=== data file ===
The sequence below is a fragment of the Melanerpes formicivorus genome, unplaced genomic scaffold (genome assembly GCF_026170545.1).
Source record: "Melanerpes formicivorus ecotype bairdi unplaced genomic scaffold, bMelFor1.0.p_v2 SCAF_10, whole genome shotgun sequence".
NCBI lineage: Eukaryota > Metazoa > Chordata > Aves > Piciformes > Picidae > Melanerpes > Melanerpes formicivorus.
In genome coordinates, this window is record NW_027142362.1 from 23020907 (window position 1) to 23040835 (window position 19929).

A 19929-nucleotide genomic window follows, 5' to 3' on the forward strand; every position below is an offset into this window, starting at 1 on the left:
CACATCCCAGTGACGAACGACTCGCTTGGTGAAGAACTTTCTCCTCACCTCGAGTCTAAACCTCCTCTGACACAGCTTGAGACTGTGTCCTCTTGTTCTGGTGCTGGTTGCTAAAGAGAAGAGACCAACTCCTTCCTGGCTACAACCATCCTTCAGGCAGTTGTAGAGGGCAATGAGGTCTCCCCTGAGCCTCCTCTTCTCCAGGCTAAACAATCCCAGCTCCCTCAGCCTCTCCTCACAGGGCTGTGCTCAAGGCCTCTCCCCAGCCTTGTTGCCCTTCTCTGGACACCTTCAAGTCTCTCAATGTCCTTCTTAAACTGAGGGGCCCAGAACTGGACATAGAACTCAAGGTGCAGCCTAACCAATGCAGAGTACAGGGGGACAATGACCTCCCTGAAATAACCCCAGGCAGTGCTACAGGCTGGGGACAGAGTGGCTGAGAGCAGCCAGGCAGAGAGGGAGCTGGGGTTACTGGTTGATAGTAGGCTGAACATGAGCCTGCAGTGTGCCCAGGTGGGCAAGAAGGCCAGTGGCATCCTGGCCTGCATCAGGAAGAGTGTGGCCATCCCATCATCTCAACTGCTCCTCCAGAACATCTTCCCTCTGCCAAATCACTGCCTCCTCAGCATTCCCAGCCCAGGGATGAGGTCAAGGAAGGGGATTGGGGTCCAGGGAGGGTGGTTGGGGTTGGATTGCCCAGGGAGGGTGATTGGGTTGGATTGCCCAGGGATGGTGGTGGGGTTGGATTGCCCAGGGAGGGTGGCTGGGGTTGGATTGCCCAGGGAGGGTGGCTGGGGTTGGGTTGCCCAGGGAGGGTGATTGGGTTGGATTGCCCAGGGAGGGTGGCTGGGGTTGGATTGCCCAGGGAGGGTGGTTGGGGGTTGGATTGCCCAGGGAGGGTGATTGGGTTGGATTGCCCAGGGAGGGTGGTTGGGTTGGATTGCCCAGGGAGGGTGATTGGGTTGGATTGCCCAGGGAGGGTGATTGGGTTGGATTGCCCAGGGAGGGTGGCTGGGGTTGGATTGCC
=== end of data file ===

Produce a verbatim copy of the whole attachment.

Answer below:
The sequence below is a fragment of the Melanerpes formicivorus genome, unplaced genomic scaffold (genome assembly GCF_026170545.1).
Source record: "Melanerpes formicivorus ecotype bairdi unplaced genomic scaffold, bMelFor1.0.p_v2 SCAF_10, whole genome shotgun sequence".
NCBI lineage: Eukaryota > Metazoa > Chordata > Aves > Piciformes > Picidae > Melanerpes > Melanerpes formicivorus.
In genome coordinates, this window is record NW_027142362.1 from 23020907 (window position 1) to 23040835 (window position 19929).

A 19929-nucleotide genomic window follows, 5' to 3' on the forward strand; every position below is an offset into this window, starting at 1 on the left:
CACATCCCAGTGACGAACGACTCGCTTGGTGAAGAACTTTCTCCTCACCTCGAGTCTAAACCTCCTCTGACACAGCTTGAGACTGTGTCCTCTTGTTCTGGTGCTGGTTGCTAAAGAGAAGAGACCAACTCCTTCCTGGCTACAACCATCCTTCAGGCAGTTGTAGAGGGCAATGAGGTCTCCCCTGAGCCTCCTCTTCTCCAGGCTAAACAATCCCAGCTCCCTCAGCCTCTCCTCACAGGGCTGTGCTCAAGGCCTCTCCCCAGCCTTGTTGCCCTTCTCTGGACACCTTCAAGTCTCTCAATGTCCTTCTTAAACTGAGGGGCCCAGAACTGGACATAGAACTCAAGGTGCAGCCTAACCAATGCAGAGTACAGGGGGACAATGACCTCCCTGAAATAACCCCAGGCAGTGCTACAGGCTGGGGACAGAGTGGCTGAGAGCAGCCAGGCAGAGAGGGAGCTGGGGTTACTGGTTGATAGTAGGCTGAACATGAGCCTGCAGTGTGCCCAGGTGGGCAAGAAGGCCAGTGGCATCCTGGCCTGCATCAGGAAGAGTGTGGCCATCCCATCATCTCAACTGCTCCTCCAGAACATCTTCCCTCTGCCAAATCACTGCCTCCTCAGCATTCCCAGCCCAGGGATGAGGTCAAGGAAGGGGATTGGGGTCCAGGGAGGGTGGTTGGGGTTGGATTGCCCAGGGAGGGTGATTGGGTTGGATTGCCCAGGGATGGTGGTGGGGTTGGATTGCCCAGGGAGGGTGGCTGGGGTTGGATTGCCCAGGGAGGGTGGCTGGGGTTGGGTTGCCCAGGGAGGGTGATTGGGTTGGATTGCCCAGGGAGGGTGGCTGGGGTTGGATTGCCCAGGGAGGGTGGTTGGGGGTTGGATTGCCCAGGGAGGGTGATTGGGTTGGATTGCCCAGGGAGGGTGGTTGGGTTGGATTGCCCAGGGAGGGTGATTGGGTTGGATTGCCCAGGGAGGGTGATTGGGTTGGATTGCCCAGGGAGGGTGGCTGGGGTTGGATTGCC